The other barrier with prenatal care that we see a lot of is, if they are a substance user, there's a lot of fear around CPS involvement. And so they delay their prenatal care because they think that CPS is going to be called because they are a drug user or they have a substance use disorder. And so there's a fear that their baby is going to be taken. They're going to have a CPS-involved birth. And so they delay that care until they actually deliver.Larry Prescott:
So we are speaking about maybe a social stigma in this instance and we can classify it as such?Amy Carter:
Well, Amy, you mentioned something about provider mistrust. Tell me what role does FIMR play in gaining and resolving some of that mistrust.Amy Carter:
In our FIMRs, we give a voice to our parenting and pregnant people who are diagnosed with syphilis. And so we actually get to hear from them, “this is what was said to me by my provider. This is how I felt, the judgments I may have experienced,” whether it's during prenatal care, with their diagnosis of syphilis during their prenatal care, or if it's while they're in the hospital after they delivered.
You actually hear that person's voice. You hear the things that they feel and that they said that may not even be a conscious and purposeful act, but it's just because of the way that it comes across. We're giving a voice, not only to the provider to be able to say, this is what's in the notes, this is what we see, but also to that person who experienced the diagnosis of syphilis during their pregnancy and having a child that was exposed to syphilis and the things that can be said that may or may not be conscious from their provider or other medical staff. But have that effect on them for why they may not seek care further in their pregnancy or if they get pregnant again.Larry Prescott:
Karen, I'd like to come back to you and ask you who can participate in these FIMRs?Karen Surita:
Anyone can participate. You know, this is community-driven. We want to see participants. We want to see medical providers attend the workshops. We want to see individuals from the local health departments, as well as the regional health departments, because Texas is decentralized. And also you want to have individuals who are not only working in the field of STI or even HIV treatment, but individuals who are working in other programs within a health system, such as WIC, like Amy said, or immunizations. Anyone that has access to or works with mothers, infants, and children can participate.
But not only obstetricians or gynecologists, but you want general practitioners to attend and participate. The information that they can share can be helpful to others. And then you also want community members. So we'd like to see
community members participate. Anyone who works in a community-based organization or any organization that could benefit from learning about this information and how it may impact the clients that they serve.
Anyone who may have been a mother and had gone through this experience and continues to be an advocate. And then also, I would say, a partner of someone who's gone through this experience. Anyone from the community can participate, and if you're interested, you can contact your local health department. Typically you would want to contact your STI or partner services program at the local or regional program for more information about FIMR activities in your area.Larry Prescott:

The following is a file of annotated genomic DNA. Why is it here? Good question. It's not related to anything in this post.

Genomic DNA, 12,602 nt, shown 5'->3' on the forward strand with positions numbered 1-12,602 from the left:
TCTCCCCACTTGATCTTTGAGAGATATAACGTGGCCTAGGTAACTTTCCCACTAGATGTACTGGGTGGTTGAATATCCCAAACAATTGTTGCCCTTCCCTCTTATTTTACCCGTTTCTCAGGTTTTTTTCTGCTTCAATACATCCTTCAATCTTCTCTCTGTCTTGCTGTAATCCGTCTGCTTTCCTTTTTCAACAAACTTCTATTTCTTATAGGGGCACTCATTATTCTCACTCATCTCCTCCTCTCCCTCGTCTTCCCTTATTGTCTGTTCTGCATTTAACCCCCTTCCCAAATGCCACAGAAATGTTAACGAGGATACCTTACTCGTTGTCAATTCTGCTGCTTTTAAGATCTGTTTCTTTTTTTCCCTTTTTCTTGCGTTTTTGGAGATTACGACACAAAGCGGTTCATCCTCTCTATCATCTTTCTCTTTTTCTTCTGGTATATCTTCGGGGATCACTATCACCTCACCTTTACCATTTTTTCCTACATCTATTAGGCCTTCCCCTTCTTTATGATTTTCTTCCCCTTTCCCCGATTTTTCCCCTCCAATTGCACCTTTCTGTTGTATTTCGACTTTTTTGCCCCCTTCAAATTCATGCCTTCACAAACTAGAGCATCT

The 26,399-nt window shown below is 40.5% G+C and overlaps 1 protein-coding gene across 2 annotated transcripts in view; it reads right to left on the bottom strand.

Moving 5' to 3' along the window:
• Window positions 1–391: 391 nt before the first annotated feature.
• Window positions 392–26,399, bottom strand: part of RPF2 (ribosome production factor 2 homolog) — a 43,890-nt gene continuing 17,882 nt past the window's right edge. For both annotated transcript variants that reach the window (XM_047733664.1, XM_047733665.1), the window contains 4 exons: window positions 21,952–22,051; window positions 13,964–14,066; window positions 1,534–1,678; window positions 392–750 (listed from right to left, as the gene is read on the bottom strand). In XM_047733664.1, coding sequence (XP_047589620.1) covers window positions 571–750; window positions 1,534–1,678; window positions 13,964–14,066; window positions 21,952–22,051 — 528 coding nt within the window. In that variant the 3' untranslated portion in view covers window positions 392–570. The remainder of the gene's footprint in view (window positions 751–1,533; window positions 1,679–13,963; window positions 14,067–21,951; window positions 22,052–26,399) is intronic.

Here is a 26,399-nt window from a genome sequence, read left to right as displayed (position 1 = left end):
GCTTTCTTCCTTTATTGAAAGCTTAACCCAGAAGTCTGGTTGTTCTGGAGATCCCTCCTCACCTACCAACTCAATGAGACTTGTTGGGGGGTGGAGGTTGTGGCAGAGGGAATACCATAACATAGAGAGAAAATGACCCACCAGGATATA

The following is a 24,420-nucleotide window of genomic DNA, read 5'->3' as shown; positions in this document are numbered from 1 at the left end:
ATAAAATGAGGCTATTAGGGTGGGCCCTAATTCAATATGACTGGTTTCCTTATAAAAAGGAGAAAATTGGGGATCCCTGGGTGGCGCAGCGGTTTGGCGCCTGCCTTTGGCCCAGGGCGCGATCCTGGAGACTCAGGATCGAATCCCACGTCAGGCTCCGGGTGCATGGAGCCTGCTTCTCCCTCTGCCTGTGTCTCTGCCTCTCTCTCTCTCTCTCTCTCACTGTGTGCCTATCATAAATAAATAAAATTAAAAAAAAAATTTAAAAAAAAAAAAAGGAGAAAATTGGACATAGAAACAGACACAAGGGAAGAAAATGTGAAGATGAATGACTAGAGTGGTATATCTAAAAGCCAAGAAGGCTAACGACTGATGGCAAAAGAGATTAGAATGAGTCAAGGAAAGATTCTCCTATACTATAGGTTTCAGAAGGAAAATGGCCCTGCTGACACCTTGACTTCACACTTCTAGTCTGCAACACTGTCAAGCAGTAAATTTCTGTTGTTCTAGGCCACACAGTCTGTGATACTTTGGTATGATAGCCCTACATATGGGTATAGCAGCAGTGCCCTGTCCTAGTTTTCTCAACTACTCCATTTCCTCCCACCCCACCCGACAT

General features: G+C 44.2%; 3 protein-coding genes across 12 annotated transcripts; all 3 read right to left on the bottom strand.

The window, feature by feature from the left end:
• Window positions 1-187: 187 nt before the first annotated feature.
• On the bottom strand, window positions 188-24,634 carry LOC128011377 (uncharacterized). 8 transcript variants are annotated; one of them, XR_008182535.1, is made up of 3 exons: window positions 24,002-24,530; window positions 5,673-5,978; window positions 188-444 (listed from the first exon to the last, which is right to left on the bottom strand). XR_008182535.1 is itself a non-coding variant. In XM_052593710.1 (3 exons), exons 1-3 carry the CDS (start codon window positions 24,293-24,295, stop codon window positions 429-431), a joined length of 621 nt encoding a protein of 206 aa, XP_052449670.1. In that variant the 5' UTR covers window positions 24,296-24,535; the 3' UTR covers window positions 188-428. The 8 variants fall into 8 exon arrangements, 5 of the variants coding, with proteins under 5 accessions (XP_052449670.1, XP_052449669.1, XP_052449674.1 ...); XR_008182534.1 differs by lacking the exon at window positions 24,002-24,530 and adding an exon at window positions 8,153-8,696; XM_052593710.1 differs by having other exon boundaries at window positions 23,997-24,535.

We know that the more you dig, the more you're going to find. And the follow up on that advisory committee comment that we were making, what avenues are you utilizing to get the information out that people can join and participate in any future FIMRs?Karen Surita:
We have on our Texas DSHS website, specifically the HIV STD program or STI program, we have a dedicated page to congenital syphilis efforts in Texas. Anyone can easily go to our webpage and search “congenital syphilis” and you will find additional information about the FIMRs, the dates and the times, and how to sign up. Again, you can contact your local health department by calling them and their congenital syphilis expert or a program manager can easily refer you to the proper contact person to sign up for the FIMR workshop.Larry Prescott:
Before we conclude this, what message would you want to leave to listeners on our podcast today in regards to the FIMR review boards?Amy Carter:
The message that I'd like to give to our listeners is that there's a lot of really good information that we share in this FIMRs. Its great for building the links between providers and between the health department. Like Karen has said, pick up the phone, give us a call. We are here as a resource. We would be more than happy to assist you and the more that we talk about this, the more that we know about it, the more it's easier to recognize, and we can get these babies treated before they're born.Karen Surita:
FIMRs are an opportunity to continue to network with other providers, peers, but also just network with individuals who can assist your clients, can assist your patients, and deliver the best care for our community. And I think that’s the important thing about FIMR, is that it's a group that meets quarterly, but there's a lot of information that comes out of it with actionable items that can be impactful. And so that networking is also extremely important as we continue the work in each of these areas to work to decrease the number of congenital syphilis cases in Texas.Larry Prescott:
I want to thank our guests Karen Surita and Amy Carter for joining us today to discuss these congenital syphilis aspects and the social determinants that are impacting congenital syphilis here in the state of Texas. And we ask our audience to join us as we continue our podcast.
Exploring an Epidemic: Congenital Syphilis in Texas was developed by the Texas Department of State Health Services in collaboration with the Denver Prevention Training Center.